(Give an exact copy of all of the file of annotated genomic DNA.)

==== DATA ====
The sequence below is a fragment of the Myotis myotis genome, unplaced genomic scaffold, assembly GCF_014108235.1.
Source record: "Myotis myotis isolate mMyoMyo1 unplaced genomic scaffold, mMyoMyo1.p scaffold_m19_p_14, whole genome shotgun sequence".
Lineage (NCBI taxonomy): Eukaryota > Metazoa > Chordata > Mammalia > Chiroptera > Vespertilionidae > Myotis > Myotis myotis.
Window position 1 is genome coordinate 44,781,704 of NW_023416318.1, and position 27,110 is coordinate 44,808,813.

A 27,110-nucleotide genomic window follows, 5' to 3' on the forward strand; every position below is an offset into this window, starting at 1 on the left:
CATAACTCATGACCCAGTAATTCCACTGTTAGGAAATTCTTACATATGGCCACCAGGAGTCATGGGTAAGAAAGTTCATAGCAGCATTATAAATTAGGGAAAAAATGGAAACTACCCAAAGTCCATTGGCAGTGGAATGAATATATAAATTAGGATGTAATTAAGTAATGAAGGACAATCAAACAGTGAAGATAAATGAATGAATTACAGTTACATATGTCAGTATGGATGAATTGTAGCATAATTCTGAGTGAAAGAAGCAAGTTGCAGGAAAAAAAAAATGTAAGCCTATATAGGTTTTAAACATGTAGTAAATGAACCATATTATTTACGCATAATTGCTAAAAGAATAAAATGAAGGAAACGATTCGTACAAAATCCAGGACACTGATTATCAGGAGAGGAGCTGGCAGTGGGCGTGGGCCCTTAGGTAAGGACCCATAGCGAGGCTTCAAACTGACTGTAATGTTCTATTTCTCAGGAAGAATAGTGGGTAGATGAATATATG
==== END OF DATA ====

The sequence below is a fragment of the Myotis myotis genome, unplaced genomic scaffold, assembly GCF_014108235.1.
Source record: "Myotis myotis isolate mMyoMyo1 unplaced genomic scaffold, mMyoMyo1.p scaffold_m19_p_14, whole genome shotgun sequence".
Lineage (NCBI taxonomy): Eukaryota > Metazoa > Chordata > Mammalia > Chiroptera > Vespertilionidae > Myotis > Myotis myotis.
Window position 1 is genome coordinate 44,781,704 of NW_023416318.1, and position 27,110 is coordinate 44,808,813.

A 27,110-nucleotide genomic window follows, 5' to 3' on the forward strand; every position below is an offset into this window, starting at 1 on the left:
CATAACTCATGACCCAGTAATTCCACTGTTAGGAAATTCTTACATATGGCCACCAGGAGTCATGGGTAAGAAAGTTCATAGCAGCATTATAAATTAGGGAAAAAATGGAAACTACCCAAAGTCCATTGGCAGTGGAATGAATATATAAATTAGGATGTAATTAAGTAATGAAGGACAATCAAACAGTGAAGATAAATGAATGAATTACAGTTACATATGTCAGTATGGATGAATTGTAGCATAATTCTGAGTGAAAGAAGCAAGTTGCAGGAAAAAAAAAATGTAAGCCTATATAGGTTTTAAACATGTAGTAAATGAACCATATTATTTACGCATAATTGCTAAAAGAATAAAATGAAGGAAACGATTCGTACAAAATCCAGGACACTGATTATCAGGAGAGGAGCTGGCAGTGGGCGTGGGCCCTTAGGTAAGGACCCATAGCGAGGCTTCAAACTGACTGTAATGTTCTATTTCTCAGGAAGAATAGTGGGTAGATGAATATATG